To succeed, there should be better integration among member states of the Association of Southeast Asian Nations (ASEAN) Economic Community (AEC).
This was the general consensus among four political economists at the public forum “National Interest and the ASEAN Economic Community: Convergence or Competition?” held Aug. 17 at the GT-Toyota Asian Center Auditorium.
The political economists were Dr. Josef Yap of the Philippines, Dr. Wisarn Pupphavesa (Thailand), Dr. Tham Siew Yean (Malaysia) and Dr. Shofwan Al-Banna Choiruzzad (Indonesia).
The AEC was formally launched by the ASEAN member states (AMS) in December 2015 with four key objectives: transform ASEAN into a (1) a single market and production base, (2) a highly competitive economic region, (3) a region of equitable economic development, and (4) a region fully integrated into the global economy.
The resource persons discussed three main points: each country’s stake for participation in the AEC; preparations for AEC integration; and, the countries’ stance in the regional trade treaties in relation to the changing global economic architecture.
Philippines’ (in)actions. Using PovcalNet, an online poverty analysis tool by World Bank, Yap showed how AMS’ economies improved. “From the 1990 ASEAN poverty rate of 45 percent, it was lowered to 14 percent by 2010. Poverty gap also decreased in the same period, from 14 to three percent.”
The Philippines abided with the Common Effective Preferential Tariff (CEPT) rates, which are very low to zero percent. “Executive Order 850 was passed in December 2009 which brought down tariffs on imports from AMS to zero percent in 2010,” Yap said. Exempted from the EO are imported rice and sugar which are important products of the Philippines. The CEPT is a tariff agreed upon by ASEAN to be applied to goods originating from the AMS.
The ASEAN Single Window (ASW) is a regional initiative in 2005 that connects and integrates the National Single Window (NSW) of AMS. The ASW seeks to expedite cargo clearance and promote ASEAN economic integration by enabling the electronic exchange of border documents among AMS.
Preparation for the Philippines NSW and its linkage to ASW began in October 2009 and continued until early 2010 when the NSW “reached the stage where 40 regulatory agencies could participate in the system,” Yap said. However, the NSW implementation was stalled in late 2010 when technical experts said the software became outdated, thus, a need to start again.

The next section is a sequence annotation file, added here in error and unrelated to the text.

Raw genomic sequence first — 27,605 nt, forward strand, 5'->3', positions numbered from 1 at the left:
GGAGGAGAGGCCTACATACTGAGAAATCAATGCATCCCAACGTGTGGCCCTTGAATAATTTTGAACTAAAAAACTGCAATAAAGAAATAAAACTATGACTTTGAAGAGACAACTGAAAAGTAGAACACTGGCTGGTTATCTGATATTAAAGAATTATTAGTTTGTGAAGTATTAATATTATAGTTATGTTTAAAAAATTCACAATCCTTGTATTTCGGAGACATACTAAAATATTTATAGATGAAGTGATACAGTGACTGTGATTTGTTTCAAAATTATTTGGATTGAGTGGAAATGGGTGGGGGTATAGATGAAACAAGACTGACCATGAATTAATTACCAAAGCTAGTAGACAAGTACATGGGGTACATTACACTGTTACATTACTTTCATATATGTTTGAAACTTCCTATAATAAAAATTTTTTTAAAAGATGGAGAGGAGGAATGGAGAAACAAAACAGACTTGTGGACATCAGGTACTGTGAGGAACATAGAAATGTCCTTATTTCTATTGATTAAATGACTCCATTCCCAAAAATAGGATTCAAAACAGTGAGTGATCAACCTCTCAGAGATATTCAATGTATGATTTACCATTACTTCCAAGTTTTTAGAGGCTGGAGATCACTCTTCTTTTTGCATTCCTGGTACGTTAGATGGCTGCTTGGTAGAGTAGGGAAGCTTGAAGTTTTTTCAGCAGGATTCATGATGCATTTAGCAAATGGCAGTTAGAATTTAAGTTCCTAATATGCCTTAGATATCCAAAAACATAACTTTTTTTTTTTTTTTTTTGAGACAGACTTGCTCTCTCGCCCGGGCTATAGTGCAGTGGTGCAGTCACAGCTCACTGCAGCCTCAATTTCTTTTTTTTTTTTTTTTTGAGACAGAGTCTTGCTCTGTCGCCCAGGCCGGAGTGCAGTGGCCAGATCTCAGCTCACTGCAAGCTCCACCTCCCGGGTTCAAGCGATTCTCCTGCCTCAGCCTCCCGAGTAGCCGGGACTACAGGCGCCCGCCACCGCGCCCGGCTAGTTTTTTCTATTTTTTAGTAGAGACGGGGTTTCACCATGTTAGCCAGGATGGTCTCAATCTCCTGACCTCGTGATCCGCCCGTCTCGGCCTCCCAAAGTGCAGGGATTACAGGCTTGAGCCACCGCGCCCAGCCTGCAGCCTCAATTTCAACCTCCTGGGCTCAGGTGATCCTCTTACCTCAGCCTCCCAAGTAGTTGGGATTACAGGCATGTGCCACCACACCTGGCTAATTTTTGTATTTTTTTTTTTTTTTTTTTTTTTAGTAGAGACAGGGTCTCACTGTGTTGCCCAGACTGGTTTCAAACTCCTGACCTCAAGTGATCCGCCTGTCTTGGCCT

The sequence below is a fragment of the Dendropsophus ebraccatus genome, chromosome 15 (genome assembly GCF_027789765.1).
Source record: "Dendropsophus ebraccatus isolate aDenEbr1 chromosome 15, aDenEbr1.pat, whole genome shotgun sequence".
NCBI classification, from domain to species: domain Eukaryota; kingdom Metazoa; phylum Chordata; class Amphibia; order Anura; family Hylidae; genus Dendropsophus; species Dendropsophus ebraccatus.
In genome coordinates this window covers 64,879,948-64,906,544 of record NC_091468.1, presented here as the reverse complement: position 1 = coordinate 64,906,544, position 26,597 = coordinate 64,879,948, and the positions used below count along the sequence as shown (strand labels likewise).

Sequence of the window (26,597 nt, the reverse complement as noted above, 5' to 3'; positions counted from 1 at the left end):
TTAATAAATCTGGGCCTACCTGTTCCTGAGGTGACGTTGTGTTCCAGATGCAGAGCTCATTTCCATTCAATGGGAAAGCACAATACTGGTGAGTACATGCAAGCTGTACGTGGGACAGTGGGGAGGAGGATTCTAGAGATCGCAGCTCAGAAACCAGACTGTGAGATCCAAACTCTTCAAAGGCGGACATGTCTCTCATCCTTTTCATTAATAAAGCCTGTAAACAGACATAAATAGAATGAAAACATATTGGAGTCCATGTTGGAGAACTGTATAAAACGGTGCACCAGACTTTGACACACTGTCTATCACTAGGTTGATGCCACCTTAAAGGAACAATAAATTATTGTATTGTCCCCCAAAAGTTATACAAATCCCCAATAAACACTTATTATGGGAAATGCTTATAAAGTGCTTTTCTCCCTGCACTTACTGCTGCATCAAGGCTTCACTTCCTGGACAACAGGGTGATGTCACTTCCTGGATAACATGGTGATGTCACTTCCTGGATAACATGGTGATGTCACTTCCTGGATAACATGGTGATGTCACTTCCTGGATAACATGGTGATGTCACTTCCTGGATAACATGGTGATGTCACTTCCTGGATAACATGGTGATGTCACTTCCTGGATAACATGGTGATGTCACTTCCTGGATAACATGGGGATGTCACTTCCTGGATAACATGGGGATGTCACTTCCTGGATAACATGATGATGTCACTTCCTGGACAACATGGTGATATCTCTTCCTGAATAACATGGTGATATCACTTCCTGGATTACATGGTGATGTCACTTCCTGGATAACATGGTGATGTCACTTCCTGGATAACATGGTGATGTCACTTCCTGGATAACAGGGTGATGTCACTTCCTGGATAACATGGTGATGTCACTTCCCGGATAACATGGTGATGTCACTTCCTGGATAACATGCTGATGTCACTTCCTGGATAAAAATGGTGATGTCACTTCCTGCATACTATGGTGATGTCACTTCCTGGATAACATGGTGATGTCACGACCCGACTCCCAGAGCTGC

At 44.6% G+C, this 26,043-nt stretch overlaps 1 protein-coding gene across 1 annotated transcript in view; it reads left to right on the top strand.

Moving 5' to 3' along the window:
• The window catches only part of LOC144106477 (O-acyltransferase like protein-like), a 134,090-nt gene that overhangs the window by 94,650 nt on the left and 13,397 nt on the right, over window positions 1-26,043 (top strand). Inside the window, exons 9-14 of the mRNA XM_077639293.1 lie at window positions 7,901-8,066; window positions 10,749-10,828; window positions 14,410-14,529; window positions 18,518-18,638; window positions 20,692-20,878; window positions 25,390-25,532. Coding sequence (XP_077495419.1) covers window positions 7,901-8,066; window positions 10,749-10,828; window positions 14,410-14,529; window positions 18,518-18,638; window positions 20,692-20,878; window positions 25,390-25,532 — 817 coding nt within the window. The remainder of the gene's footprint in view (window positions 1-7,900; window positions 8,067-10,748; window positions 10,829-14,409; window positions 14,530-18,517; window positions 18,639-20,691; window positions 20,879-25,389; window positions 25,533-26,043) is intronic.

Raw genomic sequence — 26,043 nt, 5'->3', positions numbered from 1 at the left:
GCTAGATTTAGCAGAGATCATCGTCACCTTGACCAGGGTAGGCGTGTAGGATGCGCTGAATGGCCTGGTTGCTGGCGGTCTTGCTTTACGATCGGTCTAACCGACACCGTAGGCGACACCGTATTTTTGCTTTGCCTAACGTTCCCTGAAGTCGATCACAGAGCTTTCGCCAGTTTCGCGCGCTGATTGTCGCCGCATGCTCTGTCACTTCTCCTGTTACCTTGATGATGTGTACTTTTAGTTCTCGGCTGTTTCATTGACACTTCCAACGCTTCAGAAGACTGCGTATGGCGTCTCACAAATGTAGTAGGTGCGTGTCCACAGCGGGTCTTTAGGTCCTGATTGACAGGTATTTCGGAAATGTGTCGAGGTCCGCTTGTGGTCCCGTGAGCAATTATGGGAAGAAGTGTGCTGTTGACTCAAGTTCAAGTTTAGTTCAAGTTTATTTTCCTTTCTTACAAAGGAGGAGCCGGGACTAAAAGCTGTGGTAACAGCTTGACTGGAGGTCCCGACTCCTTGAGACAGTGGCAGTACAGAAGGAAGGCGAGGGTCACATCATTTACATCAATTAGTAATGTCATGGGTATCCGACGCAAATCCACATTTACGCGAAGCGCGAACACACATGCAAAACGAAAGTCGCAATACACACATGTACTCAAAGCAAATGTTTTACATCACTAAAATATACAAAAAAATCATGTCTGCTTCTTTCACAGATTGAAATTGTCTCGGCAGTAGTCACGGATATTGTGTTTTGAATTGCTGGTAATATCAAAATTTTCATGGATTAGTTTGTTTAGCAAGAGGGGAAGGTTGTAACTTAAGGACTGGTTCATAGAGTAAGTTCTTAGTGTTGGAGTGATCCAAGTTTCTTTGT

Yap is a professorial lecturer at the UP School of Economics and former president of the Philippine Institute for Development Studies.
Thailand’s difficulties. Pupphavesa believes AEC will be helpful for Thailand. “The AEC is important because the ASEAN Free Trade Area (AFTA) was not enough in terms of economic development,” he said. AFTA mainly covered trade in goods and only instituted tariff reduction.
ASEAN also needs to pursue deeper and more comprehensive integration “to increase efficiency, productivity and competitiveness in the world market and to gain bargaining power in international forum…Some of Thailand’s economic policies are inconsistent with AEC commitments like the domestic price intervention on rice and maize and non-tariff barriers on maize,” he said.
Other economic policy concerns are “inadequate financial and technical assistance to farmers and small to medium enterprises (SMEs); inappropriate investment promotion and incentive instruments; unnecessary and overlapping documents and permits requirements; and, inadequate infrastructure like transportation and power, among others.”
As globalization is inevitable, he suggested that “Thailand and the rest of AMS should also join the Trans-Pacific Partnership (TPP), reinforce ASEAN Centrality and build a bigger TPP plus Regional Comprehensive Economic Partnership block.”
Pupphavesa is a senior adviser for International Economic Relations of the Thailand Development Research Institute.
Malaysia’s competitiveness. Tham said AEC is important to Malaysia because it brings foreign direct investments to the country and serves as a tool for capital export.